Advanced Heat Pumps
Magnetic Bearing Centrifugal Chiller Development
Mainstream developed and patented the world's first high-efficiency, lubricant-free 120-ton centrifugal chiller that uses centrifugal compressors with dual 24,000 rpm magnetic-bearing supports. While developing this project, Mainstream made significant technological advances in dynamic control, high-speed rotating machinery and magnetic bearings. As a result, substantial improvements were made in efficiency. Dramatic savings were made in both operating and maintenance costs.
The engineers at Mainstream incorporated other unique features into the chiller, such as variable speed control to provide load following, environmentally safe non-toxic HFC refrigerant to improve performance, and integrated electronic diagnostics to provide condition monitoring and predictive maintenance capabilities.
Low Lift Heat Pump for Satellites
Mainstream decided to demonstrate the space-based applications of a low-lift heat pump thermal control system for heat rejection. As part of the project, our engineers performed a detailed design and experimental optimization of an innovative magnetic-bearing centrifugal compressor (including impeller, diffuser, and shroud). We then designed and fabricated a prototype heat pump thermal control system that contained prototypical cold plates and condensers.
The prototype system was extensively tested to measure key performance parameters such as power consumption and cooling capacity. The experimental performance of this system validated a prior trade study that compared the performance of a low-lift heat pump to a single-phase pumped loop. The results of the low-lift heat pump experiments demonstrated that the system has lower total mass than a single-phase pumped loop at the conditions compared. This makes an extremely compelling case for using the low-lift heat pump over a single-phase pumped loop for spacecraft thermal management systems.
Oil-less Compressor for Refrigerated Centrifuge at the International Space Station
Conventional refrigeration compressors need gravity to assist in their oil lubrication systems. In a microgravity environment such as the one on NASA's International Space Station (ISS), these compressors would not be adequately lubricated. Mainstream developed an oil-less compressor for Lockheed-Martin Space Operation's refrigerated centrifuge to be used on-board the ISS. This unique compressor requires no oil for lubrication. Instead it uses self-lubricating materials and permanently greased bearings.
Mainstream's oil-less refrigeration compressor was recently transported to the ISS on NASA's Space Shuttle Mission STS-114 to begin service in the ISS refrigerated centrifuge. The compressor provides similar performance to terrestrial-based refrigeration compressors and has been life tested for more than 1000 hours. New designs are planned that will increase the life of the compressor by an order-of-magnitude.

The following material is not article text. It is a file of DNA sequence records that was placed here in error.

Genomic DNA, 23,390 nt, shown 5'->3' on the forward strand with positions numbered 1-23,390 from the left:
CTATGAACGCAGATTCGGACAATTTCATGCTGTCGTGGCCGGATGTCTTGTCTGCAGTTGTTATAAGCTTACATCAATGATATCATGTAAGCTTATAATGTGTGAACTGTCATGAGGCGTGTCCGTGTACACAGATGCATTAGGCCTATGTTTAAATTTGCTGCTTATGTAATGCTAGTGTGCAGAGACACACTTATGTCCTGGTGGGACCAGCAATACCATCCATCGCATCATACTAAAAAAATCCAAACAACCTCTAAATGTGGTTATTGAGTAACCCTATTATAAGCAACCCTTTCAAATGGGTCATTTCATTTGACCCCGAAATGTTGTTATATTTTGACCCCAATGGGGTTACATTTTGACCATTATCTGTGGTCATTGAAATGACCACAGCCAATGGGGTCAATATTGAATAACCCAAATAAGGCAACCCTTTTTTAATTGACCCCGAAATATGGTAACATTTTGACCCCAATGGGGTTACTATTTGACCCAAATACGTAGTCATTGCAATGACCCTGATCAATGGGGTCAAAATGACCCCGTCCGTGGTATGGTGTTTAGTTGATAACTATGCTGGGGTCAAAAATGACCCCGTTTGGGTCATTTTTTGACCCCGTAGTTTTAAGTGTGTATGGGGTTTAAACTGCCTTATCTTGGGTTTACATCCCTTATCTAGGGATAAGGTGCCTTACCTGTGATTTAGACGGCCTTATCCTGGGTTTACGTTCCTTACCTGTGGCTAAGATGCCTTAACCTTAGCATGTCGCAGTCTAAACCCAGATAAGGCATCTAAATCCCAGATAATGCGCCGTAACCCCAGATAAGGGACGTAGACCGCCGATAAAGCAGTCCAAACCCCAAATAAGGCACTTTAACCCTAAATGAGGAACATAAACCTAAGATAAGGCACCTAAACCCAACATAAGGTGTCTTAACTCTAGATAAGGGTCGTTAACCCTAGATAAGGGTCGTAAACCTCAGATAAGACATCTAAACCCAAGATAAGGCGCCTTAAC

Hydrocarbon Environmental Control Unit for Military Shelters
Mainstream has a long history of investigating the use of alternative refrigerants, including hydrocarbon refrigerants in heat pumps, air conditioners and other vapor compression systems. Our experimental data demonstrated the performance of some hydrocarbon refrigerants to be about 7% better than R-410A and 10% better than HCFC-22. Experiments also demonstrated that hydrocarbon blends can be formulated to match the saturation temperature/pressure behavior of HCFC-22. In addition, compressor tests showed the hydrocarbons are compatible with conventional mineral-oil refrigeration oils.
Mainstream is now focusing on demonstrating a full-scale optimized prototype 5-ton lightweight ECU, using a hydrocarbon refrigerant (HECU), along with comparing of the performance of this improved ECU with Mainstream's commercial MECU.
QwikChill™ Instant Beverage Cooler
QwikChill Animation: High Bandwidth Dial-up
Maintaining vending machines filled and operational within the U.S. Navy is extremely labor intensive. Shipboard logistical problems are further complicated by lengthy distances from storerooms to vending machines, lack of transportation aids, and the high per capita consumption rate of those onboard the ship. As manpower needs increase, devoting large amounts of labor (up to six man-years for large ships) to stock these vending machines becomes a problem. An ideal solution is Mainstream's compact QwikChill Instant Beverage Cooler, conveniently located around the ship. Mainstream's QwikChill cools a can of soda from room temperature to refrigeration temperature in 10 seconds. QwikChill eliminates wasted man-hours required to fill and maintain vending machines ship wide. Instead of maintaining hundreds of soda cans at cold temperatures for days until they are needed, QwikChill only cools soda cans as they are needed, that is, immediately before consumption. The Ship's Store would sell room temperature soda in bulk if desired to the sailors who could cool the soda before they leave the Ship's Store for immediate consumption, or store the cans as personal items and cool them just before consumption. Mainstream has already successfully fabricated and demonstrated a prototype QwikChill system that exceeds all of the Navy's performance, size, weight, and cost objectives. Mainstream is currently developing the finished commercial product.
® 2010 MAINSTREAM ENGINEERING CORPORATION